I remember one particular encounter with “mystery meat” when I was in college. I was walking along the serving line at the dining hall, and when I came to the entrée, I asked the server, “What is it?”
She replied quite succinctly, “Don’t know. Got beef in it.” I passed on the entrée that night, settling for salad and bread.
I would probably not have be a good candidate for membership in the Explorers Club.
The Explorers Club, founded in New York City in 1904, is a professional society that champions the cause of field research (1). The member list is impressive, including Teddy Roosevelt, the American President responsible for setting aside many of the most treasured public lands in the United States so that explorers have fields for research and wild places for adventures, Neil Armstrong, the first man to set foot on the moon, and Don Walsh and Jacques Piccard, the two men who descended into the Mariana’s trench to explore the deepest part of the ocean, among others.
In addition to a membership list that reads like a who’s who of science and exploration, The Explorers Club also has an annual dinner that for many years has popularized a menu of “exotic” foods (at least exotic foods from the point of view of the typical Midwest United States pallet). One of the club’s most celebrated dinners took place on January 13, 1951.
This meal was catapulted into the public imagination by an article in The Christian Science Monitor (2), which reported that the members dined on a meal of mammoth provided by the Rev. Barnard Hubbard (i.e., the “Glacier Priest”) from his own private stock of frozen wooly mammoth meat from Akutan Island. According to the article, the unusual dinner also included tremendous boiled Pacific spider crabs, each leg of which would feed ten people, and a glass with a chunk of ice purportedly from a glacier.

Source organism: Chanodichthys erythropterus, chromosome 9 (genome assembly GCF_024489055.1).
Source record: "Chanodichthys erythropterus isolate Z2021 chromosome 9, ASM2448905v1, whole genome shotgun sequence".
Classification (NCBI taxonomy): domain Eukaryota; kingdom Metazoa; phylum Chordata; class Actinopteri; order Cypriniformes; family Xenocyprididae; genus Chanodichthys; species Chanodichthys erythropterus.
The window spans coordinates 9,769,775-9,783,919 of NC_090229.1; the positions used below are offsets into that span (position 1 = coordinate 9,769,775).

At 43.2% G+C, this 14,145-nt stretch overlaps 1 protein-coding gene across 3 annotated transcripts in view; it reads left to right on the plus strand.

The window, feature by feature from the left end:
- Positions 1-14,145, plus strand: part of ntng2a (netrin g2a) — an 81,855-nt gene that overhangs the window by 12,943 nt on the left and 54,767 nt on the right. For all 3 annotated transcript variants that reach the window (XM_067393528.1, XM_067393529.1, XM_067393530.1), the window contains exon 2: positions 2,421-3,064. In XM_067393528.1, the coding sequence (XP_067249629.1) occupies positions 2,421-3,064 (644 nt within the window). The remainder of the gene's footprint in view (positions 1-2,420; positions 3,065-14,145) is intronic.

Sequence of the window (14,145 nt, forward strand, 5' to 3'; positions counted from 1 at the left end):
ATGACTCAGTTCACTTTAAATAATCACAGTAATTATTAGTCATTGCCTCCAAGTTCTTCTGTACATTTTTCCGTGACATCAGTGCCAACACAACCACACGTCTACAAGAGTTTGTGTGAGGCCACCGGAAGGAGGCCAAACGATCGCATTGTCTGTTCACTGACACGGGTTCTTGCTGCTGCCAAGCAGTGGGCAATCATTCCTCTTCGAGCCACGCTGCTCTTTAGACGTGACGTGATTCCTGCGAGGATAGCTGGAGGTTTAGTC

Interestingly though, perhaps in the spirit of curation and preservation of history, several pieces of the meat served at this dinner were preserved and placed in a museum by Paul Griswold Howes who was an Explorers Club member unable to attend the annual dinner that year. The samples of the meat were provided to him by Commander Wendell Phillips Dodge who was the annual dinner chairperson. And perhaps even more interesting, Dodge identified the meat for the museum specimen not as mammoth, but rather as something much rarer, the extinct giant ground sloth (3).If the meat were indeed, ground sloth, it would expand the range of this genus, which is known only from South America over 600% and completely transform what we think we know about ground sloth evolution (3). However, there is also evidence Dodge deliberately misled Howes, based on a tongue-in-cheek editorial he wrote shortly after the dinner in which he basically said that he may have discovered a “potion” for turning sea turtle from the Indian Ocean into the Giant Sloth from the Pit of Hades in the Aleutians (3).
To determine the identity of the mystery meat served at the annual dinner, Glass and colleagues from Yale University explored the new frontier of ancient DNA. They extracted DNA from the preserved meat before amplifying a section of the cytochrome B gene from mitochondria using universal vertebrate primers that was used for sequence comparison to sequences available in public databases for related species.
What they determined is that the sample preserved so carefully in the museum was not mammoth. Nor was it giant sloth. It was indeed, sea turtle, probably meat from the same turtle soup served that night.
- Nichols, H.B. (1951) Mammoth Appetites Explore a…Mammoth. The Christian Science Monitor Jan 17. page 3.
- Glass, J.R. et al. (2016) Was frozen mammoth or giant ground sloth served for dinner at the Explorers Club? PLOSOne 11(2): e0146825
- Explorers Club website https://explorers.org/ [Internet: Accessed February 15, 2016]
Special Note: GoTaq polymerase was used in the amplification of cytochrome b gene from the museum sample in this paper.
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